Normally the conveyor belt 13, and thus, the sludge 7, is at standstill during the treatment phase. The treatment phase is normally an automated process, controlled by use of one or more of the different indicators referred to above. The process may be controlled using either the moisture ratio of the chamber 1 or sludge 7, or time as independent variable. By using a thermometer in the circulating air or the sludge 7 dehumidification may be conducted at a certain temperature level of the chamber 1 or sludge 7, respectively. A combination of these temperatures may be used as depending variables.

Usually a control system (PLC system) is provided for controlling the elements 2, the fan 4 and the damper 11 in response to signals received from the indicators 5, 6, 9, 10. The control system may also be referred to as a registration and calculation unit. Normally the process is run automatically, but a person skilled in the art realises that the process may also be run manually by continuous monitoring of the values of the indicators 5, 6, 9.

The temperature in the drying chamber 1 is governed with the aid of the elements 2. In the process often the temperature of the sludge 7 is kept at a fixed level (e.g. ±1° C.). It is also possible to keep the temperature of the chamber 1 at a fixed level. To keep any of said fixed temperature levels the elements 2 are turned on and off based on the temperature of the sludge 7 or chamber 1, respectively. For treatment of sewage sludge the air temperature in the chamber 1 is kept at about 150° C. and the temperature of the sewage sludge is held at about 50-120° C. The process goes on until the moisture ratio of the sludge 7 has decreased into a predetermined level. As an alternative to the moisture level the process may be run for a predetermined time. To kill of bacteria the temperature of the sludge 7 may be raised for a short period, usually in the end of the process.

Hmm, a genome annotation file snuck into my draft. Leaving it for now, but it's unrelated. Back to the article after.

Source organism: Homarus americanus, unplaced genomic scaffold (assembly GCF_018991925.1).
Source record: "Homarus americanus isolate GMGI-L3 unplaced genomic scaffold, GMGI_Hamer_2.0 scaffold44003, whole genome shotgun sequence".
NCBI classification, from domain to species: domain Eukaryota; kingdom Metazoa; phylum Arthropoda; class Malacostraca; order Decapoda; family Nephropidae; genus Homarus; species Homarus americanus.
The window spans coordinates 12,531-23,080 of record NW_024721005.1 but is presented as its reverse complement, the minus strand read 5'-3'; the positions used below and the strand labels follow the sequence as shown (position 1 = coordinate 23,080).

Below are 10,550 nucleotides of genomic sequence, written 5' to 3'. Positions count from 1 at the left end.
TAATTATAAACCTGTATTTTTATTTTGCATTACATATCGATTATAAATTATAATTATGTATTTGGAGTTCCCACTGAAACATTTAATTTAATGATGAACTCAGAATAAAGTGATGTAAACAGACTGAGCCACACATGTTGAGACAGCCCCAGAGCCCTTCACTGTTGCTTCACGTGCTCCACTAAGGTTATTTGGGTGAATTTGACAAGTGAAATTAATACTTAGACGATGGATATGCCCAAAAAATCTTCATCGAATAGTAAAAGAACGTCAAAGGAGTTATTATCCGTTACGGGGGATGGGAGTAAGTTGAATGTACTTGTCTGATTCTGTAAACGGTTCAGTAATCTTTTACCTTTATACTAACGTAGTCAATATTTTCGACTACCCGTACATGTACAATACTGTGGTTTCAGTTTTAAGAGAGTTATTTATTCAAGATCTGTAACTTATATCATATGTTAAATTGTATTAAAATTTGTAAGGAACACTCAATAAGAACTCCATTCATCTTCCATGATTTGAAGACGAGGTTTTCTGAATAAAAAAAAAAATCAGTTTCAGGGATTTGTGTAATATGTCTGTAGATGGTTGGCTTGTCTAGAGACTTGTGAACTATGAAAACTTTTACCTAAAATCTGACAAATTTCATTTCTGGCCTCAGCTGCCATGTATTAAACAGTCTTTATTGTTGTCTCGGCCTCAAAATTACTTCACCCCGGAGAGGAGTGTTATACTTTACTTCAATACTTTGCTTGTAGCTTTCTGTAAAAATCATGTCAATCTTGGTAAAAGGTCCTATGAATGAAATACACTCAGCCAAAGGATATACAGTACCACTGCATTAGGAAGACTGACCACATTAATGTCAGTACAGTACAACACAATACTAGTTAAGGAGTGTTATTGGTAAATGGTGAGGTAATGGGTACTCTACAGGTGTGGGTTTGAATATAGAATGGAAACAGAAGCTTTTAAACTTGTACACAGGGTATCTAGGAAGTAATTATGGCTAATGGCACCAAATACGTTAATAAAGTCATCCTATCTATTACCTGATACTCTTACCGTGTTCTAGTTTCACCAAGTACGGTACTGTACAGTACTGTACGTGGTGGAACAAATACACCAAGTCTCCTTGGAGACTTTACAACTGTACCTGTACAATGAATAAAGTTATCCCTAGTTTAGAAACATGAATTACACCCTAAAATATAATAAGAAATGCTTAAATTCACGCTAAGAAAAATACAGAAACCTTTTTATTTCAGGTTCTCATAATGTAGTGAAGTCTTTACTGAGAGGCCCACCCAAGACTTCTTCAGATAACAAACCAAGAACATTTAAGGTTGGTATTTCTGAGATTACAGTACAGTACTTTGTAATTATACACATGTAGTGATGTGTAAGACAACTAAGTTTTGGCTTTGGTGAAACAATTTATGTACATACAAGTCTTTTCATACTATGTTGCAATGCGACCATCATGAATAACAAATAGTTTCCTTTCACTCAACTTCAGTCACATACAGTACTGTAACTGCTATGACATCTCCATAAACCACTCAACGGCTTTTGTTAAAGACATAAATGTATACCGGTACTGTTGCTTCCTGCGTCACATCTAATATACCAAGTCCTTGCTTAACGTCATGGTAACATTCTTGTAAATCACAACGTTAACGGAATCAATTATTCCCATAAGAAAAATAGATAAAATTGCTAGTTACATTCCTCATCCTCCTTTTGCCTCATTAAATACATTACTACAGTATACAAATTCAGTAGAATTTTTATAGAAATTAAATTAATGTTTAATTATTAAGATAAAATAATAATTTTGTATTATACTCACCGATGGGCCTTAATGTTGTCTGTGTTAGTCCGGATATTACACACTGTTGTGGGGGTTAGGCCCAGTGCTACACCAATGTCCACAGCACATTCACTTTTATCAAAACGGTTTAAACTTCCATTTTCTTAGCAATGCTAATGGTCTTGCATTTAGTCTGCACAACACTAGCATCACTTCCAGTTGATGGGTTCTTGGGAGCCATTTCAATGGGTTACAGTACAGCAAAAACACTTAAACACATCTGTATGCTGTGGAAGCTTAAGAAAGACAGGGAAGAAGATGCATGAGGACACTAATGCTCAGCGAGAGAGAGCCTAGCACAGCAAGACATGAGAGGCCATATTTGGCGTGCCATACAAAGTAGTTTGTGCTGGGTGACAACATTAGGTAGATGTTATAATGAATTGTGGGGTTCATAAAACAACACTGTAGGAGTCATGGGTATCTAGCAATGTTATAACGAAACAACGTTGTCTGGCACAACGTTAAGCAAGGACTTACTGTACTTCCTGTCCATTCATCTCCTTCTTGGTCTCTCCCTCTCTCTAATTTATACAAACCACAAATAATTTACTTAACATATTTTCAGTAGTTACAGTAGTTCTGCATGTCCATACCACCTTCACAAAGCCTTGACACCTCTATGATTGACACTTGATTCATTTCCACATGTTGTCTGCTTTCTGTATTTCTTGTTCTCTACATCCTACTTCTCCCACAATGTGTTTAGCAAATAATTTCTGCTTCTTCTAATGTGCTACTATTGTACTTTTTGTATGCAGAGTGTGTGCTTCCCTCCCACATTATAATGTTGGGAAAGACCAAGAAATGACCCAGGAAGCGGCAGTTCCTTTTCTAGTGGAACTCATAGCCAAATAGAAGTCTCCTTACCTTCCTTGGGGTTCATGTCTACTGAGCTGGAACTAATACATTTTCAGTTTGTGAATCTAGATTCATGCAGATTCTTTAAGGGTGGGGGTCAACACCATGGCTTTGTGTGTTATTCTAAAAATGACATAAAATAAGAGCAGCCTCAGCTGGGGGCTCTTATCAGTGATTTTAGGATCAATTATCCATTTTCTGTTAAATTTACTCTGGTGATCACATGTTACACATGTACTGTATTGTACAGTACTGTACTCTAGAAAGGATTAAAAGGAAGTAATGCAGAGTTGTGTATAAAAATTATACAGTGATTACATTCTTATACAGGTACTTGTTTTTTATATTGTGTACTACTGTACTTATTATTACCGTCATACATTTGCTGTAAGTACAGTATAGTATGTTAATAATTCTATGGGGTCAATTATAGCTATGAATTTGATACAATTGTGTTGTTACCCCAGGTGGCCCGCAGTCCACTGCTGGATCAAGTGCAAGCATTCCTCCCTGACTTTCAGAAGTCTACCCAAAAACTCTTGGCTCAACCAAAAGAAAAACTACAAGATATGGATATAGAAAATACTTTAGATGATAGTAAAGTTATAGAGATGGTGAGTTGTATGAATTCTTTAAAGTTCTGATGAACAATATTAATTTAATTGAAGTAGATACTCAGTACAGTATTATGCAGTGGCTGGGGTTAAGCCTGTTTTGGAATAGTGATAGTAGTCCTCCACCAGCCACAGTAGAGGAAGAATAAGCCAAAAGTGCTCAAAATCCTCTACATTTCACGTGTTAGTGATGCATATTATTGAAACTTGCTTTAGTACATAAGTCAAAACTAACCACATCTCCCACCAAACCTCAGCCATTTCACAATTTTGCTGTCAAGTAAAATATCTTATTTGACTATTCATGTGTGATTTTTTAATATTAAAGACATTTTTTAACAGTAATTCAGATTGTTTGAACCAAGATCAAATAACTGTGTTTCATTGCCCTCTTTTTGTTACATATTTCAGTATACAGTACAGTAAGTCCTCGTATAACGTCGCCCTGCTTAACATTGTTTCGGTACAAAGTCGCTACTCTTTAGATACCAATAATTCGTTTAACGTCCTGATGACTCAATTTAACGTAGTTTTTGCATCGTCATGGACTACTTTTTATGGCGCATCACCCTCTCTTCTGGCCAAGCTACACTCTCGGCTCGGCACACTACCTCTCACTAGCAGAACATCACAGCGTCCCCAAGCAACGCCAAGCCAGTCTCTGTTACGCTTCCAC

After the dehumidification process the sludge 7 is treated whether any material are to be recovered before or after a possible burning, whether it should be spread on the ground, whether it should be used as a fuel etc.

A drying process for foodstuffs, such as crispbread, pasta etc., is run after the same principals as described above. The type and number of indicators used will be adapted to the material to be dried.

Patent Citations
Cited PatentFiling datePublication dateApplicantTitle